If you’re planning to travel with Delta this summer, you may want to double-check those flights. The airline is announcing major cuts which will make a dent in the busy summer travel season.
Starting July 1, Delta Airlines will cut roughly 100 flights daily in the United States and Latin America. But, the cuts are only temporary; Delta hopes to reinstate some flights in early August. Delta officials say the schedule reductions are necessary to better serve its customers on the flights it will continue to run and reduce travel disruptions. Delta identifies a number of factors leading the airline to reduce flight routes.
“More than any time in our history, the various factors currently impacting our operation — weather and air traffic control, vendor staffing, increased COVID case rates contributing to higher-than-planned unscheduled absences in some work groups — are resulting in an operation that isn’t consistently up to the standards Delta has set for the industry in recent years,” said chief customer experience officer Allison Ausband.
Bumpy Holiday Weekend
Delta’s decision to thin its flight schedule comes after a bumpy Memorial Day holiday. The Atlanta-based airline canceled around 80 flights over the busy travel weekend. Continued staffing shortages — both for the airline and air traffic control — caused some of the cancellations, with a trickle-down effect causing even more delays and cancellations across the country.
The reduction in flight schedules comes as travelers are stepping up their summer travel plans after the COVID-19 pandemic crushed the airline industry. Delta Airlines says it’s trying to adjust as best as it can, given the circumstances.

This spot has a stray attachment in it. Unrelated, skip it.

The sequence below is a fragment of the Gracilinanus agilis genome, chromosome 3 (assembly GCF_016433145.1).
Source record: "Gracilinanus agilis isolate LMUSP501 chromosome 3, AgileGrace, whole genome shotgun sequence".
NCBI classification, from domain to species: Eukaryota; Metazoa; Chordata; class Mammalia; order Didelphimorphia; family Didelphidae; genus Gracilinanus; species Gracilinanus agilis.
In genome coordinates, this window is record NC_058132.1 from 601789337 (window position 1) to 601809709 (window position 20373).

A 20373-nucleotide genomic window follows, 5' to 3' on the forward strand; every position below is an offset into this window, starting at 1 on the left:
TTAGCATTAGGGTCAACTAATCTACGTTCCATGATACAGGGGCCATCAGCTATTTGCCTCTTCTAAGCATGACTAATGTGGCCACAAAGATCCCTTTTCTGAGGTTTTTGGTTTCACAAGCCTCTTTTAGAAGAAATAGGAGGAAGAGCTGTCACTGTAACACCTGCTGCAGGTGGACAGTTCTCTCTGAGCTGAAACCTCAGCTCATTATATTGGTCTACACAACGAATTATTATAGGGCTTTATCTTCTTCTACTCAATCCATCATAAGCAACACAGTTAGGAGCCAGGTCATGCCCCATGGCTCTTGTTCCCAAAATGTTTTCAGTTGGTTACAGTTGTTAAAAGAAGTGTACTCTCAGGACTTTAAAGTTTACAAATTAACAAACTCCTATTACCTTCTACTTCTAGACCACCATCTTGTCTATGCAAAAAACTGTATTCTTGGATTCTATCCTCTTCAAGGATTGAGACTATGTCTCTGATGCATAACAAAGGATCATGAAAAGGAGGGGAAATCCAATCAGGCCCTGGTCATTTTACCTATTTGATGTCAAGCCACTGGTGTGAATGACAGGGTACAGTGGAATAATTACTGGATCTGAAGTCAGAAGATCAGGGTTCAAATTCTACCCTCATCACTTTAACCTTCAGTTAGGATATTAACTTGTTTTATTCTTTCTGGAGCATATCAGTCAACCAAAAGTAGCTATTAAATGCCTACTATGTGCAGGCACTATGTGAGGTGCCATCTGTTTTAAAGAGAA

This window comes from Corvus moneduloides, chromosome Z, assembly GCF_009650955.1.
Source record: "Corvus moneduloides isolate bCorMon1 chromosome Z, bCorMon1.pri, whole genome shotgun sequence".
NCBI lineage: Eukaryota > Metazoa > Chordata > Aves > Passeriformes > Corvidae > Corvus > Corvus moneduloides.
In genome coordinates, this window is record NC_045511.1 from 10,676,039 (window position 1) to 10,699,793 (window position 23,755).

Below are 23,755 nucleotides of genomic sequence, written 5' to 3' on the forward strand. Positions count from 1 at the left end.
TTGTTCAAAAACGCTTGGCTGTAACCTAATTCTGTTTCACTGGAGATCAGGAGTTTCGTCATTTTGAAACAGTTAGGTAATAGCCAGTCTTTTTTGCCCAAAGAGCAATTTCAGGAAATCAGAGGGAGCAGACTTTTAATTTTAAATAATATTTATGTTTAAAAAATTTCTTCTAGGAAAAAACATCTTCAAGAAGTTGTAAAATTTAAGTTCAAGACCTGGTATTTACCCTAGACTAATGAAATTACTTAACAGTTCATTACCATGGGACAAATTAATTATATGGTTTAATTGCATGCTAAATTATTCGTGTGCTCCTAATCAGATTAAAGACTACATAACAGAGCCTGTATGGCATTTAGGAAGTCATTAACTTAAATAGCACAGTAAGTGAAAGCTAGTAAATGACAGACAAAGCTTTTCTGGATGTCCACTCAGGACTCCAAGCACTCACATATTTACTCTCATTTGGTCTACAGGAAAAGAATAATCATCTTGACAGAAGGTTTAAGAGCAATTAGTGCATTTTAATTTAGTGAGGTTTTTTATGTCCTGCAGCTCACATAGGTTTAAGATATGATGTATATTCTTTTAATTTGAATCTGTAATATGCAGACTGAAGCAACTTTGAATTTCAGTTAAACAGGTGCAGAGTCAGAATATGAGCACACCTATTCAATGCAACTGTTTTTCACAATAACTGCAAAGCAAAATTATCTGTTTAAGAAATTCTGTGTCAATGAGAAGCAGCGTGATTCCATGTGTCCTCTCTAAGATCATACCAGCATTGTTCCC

“We know there is extreme demand to fly a very full schedule, but we continue to adjust our network and other aspects of our operation to balance customer demand for Delta with the realities of our operating environment,” Ausband said.
Delta Airlines is not the only airline facing travel troubles this summer. Alaska Airlines and JetBlue Airlines are both thinning out their flight schedules due to staffing issues. American Airlines and Southwest Airlines are already bracing for lower-than-expected capacity thanks to a pilot shortage.
Air traffic control issues — specifically in Florida — are also leading to flight delays and cancellations. The Federal Aviation Administration (FAA) says it’s working with airlines and aviation groups to reduce airline disruptions in the future. Most airlines, however, expect issues to remain throughout the summer and are planning accordingly.